Bakare, I completely agree with you,I should have added initially that theoretically they should do well and perform enough to meet consumers expectation when considering their impacts in the field of technology but that may not be
Microsoft purchasing Nokia makes complete sense. With Google's purchase of Motorola Mobility and Apple's overall current dominance, Microsoft and Nokia need each other to survive. Every day that goes by without innovation and forward progress puts these companies’ two steps behind the power players of Apple, Google, and even Samsung. The next question will be whose going to step up and grab RIM. RIM's shares are under priced and they have been underperforming for a while, though they still have a good market segment with the business community.
@Adeniji with both Microsoft and Nokia pedigree in the field technology one could easily predict successful market outing should they come together.
At same time, looking at smartphone sales activities especially from Android, Apple and RIM in the last few years, it may be diffcult for any new design from Nokia/Microsoft smartphone to gather much momentum. Windows or Symbian OS?
I understand there is a possibility of a Nokia takeover but Microsoft and Nokia have completely different corporate cultures and both have lost their way somewhat recently. It sure would take a lot of careful leadership to make 1+1=3. However everyone must be worrying like crazy about being left behind by the newly formed behemoths.
In my own opinion, based on the past performances of both Microsoft and Nokia, they should be able to come up with something that can stand in the market with apple's iphone and the rest of the smartphones
Will investors support the arrangement? They may not like it at first, but it's clear already Microsoft is no longer in a fast-growing business, while Nokia appears to have run out of steam.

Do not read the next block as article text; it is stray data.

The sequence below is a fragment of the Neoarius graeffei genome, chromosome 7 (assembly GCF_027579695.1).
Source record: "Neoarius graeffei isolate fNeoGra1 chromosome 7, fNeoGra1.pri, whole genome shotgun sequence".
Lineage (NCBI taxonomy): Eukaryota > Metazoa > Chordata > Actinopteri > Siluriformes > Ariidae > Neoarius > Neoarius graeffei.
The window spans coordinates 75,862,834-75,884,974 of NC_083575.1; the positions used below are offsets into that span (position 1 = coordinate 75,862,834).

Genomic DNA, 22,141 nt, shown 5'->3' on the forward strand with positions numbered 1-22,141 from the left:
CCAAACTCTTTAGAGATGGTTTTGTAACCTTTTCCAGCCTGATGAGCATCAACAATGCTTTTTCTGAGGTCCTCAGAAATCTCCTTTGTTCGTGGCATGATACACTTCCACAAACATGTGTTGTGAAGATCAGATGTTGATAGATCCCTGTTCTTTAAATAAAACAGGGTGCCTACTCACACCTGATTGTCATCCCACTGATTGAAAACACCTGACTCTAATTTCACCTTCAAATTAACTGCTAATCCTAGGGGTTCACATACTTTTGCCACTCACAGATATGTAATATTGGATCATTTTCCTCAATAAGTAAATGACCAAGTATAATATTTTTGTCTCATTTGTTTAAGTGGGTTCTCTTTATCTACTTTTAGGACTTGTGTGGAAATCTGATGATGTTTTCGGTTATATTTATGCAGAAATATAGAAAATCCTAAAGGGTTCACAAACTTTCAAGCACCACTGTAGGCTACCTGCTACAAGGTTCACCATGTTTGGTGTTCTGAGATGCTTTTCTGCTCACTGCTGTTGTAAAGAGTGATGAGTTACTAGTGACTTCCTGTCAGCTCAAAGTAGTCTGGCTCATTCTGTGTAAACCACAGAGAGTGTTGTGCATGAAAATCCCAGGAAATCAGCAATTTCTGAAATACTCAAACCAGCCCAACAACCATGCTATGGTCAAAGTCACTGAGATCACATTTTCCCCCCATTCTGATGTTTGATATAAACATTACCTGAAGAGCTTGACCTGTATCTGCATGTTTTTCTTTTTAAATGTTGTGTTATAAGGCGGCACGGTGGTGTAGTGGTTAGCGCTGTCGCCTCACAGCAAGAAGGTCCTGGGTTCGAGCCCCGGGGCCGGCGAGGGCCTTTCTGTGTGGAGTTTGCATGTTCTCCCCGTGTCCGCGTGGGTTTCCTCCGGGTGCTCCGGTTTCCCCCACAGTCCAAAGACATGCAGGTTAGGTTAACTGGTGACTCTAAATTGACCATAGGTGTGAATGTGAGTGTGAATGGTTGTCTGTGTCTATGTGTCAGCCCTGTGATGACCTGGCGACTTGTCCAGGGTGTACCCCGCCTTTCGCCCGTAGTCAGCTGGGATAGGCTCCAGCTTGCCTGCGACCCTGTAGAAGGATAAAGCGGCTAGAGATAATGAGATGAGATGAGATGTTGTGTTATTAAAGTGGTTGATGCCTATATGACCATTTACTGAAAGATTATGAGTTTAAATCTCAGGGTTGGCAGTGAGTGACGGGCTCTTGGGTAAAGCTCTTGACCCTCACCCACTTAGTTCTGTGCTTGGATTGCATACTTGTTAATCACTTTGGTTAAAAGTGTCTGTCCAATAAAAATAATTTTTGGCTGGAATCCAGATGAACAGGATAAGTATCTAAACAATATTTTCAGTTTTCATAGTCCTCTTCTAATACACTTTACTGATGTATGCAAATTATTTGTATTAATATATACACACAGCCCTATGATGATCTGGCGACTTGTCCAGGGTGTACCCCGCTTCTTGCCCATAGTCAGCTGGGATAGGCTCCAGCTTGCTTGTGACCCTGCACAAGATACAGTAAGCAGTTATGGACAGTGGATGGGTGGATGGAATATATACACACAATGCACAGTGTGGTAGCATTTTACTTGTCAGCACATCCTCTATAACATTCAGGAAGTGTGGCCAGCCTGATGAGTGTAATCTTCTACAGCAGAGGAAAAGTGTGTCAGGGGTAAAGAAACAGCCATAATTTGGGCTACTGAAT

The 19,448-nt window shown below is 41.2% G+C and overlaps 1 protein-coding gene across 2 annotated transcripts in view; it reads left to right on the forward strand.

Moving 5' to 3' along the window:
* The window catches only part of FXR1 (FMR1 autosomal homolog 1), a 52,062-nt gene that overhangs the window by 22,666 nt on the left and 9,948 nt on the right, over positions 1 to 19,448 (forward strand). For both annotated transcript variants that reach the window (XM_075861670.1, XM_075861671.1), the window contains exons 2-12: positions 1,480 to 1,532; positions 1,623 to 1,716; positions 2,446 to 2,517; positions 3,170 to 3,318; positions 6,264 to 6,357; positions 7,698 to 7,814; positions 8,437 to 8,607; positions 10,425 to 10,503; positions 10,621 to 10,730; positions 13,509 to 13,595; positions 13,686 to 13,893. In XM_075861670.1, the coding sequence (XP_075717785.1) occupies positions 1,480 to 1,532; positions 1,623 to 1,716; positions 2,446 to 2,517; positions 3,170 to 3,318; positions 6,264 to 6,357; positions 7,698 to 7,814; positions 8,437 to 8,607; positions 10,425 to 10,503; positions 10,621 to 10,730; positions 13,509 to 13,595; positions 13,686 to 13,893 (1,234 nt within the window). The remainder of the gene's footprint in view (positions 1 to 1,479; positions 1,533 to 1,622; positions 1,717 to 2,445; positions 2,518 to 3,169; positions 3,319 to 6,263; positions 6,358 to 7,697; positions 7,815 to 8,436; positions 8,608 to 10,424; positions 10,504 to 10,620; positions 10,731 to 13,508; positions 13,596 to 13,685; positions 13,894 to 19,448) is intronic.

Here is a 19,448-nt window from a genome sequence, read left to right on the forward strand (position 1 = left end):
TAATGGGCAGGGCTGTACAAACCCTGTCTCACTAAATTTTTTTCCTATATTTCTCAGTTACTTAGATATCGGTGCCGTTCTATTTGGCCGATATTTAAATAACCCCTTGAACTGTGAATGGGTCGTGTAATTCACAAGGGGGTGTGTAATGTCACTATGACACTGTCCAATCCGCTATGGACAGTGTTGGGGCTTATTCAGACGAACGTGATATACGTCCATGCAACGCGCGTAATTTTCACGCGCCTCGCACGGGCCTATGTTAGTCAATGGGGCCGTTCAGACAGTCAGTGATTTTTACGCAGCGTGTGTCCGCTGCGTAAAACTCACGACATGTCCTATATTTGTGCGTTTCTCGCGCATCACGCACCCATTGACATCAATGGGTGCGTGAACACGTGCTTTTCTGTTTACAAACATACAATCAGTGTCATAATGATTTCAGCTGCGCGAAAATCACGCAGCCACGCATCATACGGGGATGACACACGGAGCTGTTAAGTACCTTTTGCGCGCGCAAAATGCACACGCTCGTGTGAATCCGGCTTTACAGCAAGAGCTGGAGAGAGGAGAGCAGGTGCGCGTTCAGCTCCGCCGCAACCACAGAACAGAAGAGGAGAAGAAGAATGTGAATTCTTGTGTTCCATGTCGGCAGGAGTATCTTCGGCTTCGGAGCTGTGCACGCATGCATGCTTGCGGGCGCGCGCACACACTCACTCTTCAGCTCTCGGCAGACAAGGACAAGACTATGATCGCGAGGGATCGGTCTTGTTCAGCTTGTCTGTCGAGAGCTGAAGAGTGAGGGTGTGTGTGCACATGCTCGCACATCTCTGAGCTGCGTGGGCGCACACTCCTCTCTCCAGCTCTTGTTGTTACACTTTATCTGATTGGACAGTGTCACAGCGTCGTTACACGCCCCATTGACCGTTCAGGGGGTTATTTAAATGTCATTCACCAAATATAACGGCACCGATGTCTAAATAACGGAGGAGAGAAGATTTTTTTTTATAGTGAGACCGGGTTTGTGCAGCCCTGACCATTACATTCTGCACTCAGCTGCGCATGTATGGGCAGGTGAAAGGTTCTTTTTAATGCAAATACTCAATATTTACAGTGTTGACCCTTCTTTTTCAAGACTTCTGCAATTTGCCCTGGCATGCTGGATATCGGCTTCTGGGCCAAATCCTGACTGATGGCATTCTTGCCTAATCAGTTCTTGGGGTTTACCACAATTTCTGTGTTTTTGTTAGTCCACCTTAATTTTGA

If this wavestorm eventually reached Microsoft and Nokia, will thier consolidation be able to shrug off competitiveness from the likes of Apple's iPhone, Google's Android and RIM blackberry smartphones?
It makes sense ,Even if Nokia isn't Motorola it is in a trouble, and with this spectacular move that Google did ,It shows the way for Microsoft to do the same. I agree with your point also that adopting the windows O.S has already built a relation with Microsoft, and customers have linked the Nokia phones with the Microsoft brand name. So it is obvious that the next step for the Nokia is the acquisition by Microsoft (given the situation that Nokia is in trouble now)
EBN Dialogue enables and encourages you to participate in live chats with notable leaders and luminaries. Not only editors and journalists, but the entire EBN community is able to comment and ask questions. Listed below are upcoming and archived chats.
Thailand Stages a Comeback Join EBN contributor Jennifer Baljko on Thursday August 23, 2012, at 11:00 a.m. EST for a live chat on how electronic manufacturers in Thailand have shored up their supply chain to reduce the impact of future natural disasters.
Microsoft Surface: Potential Winners & Losers What are the implications for the electronics industry supply chain of Microsoft Corp.'s decision to launch its own tablet PC? Join industry veteran and EE Times' systems and OEM expert Rick Merritt on Tuesday, July 3, at 12:00 pm EDT for a Live Chat on this subject.
Join EBN contributor Jennifer Baljko on Thursday August 23, 2012, at 11:00 a.m. EST for a live chat on how electronic manufacturers in Thailand have shored up their supply chain to reduce the impact of future natural disasters.
Peter Drucker famously said "Trying to predict the future is like trying to drive down a country road at night with no lights while looking out the back window." Yet in the razor's-edge world of electronics—with a lean supply chain and just-in-time demands—the need to know the future is vital.
While no one really can accurately predict the future, we can take guidance from another Drucker saying which is the best way to predict the future is to create it.
You've heard the saying "the No. 1 supply chain risk is your people." That hasn't always been the case. But today's complex global supply chain requires a new type of multitalented employee. It's one who understands, finance, marketing, economics, is savvy with technology, graceful with relationships and can think analytically.
Where are these people? Are universities properly preparing the next generation supply chain professionals? How do train your existing workforce for these new, demanding positions?
Brian Fuller, editor-in-chief of EBN, will lead a 60-minute Avnet Velocity panel discussion that will ask and answer these and other questions swirling around today's supply-chain talent challenges.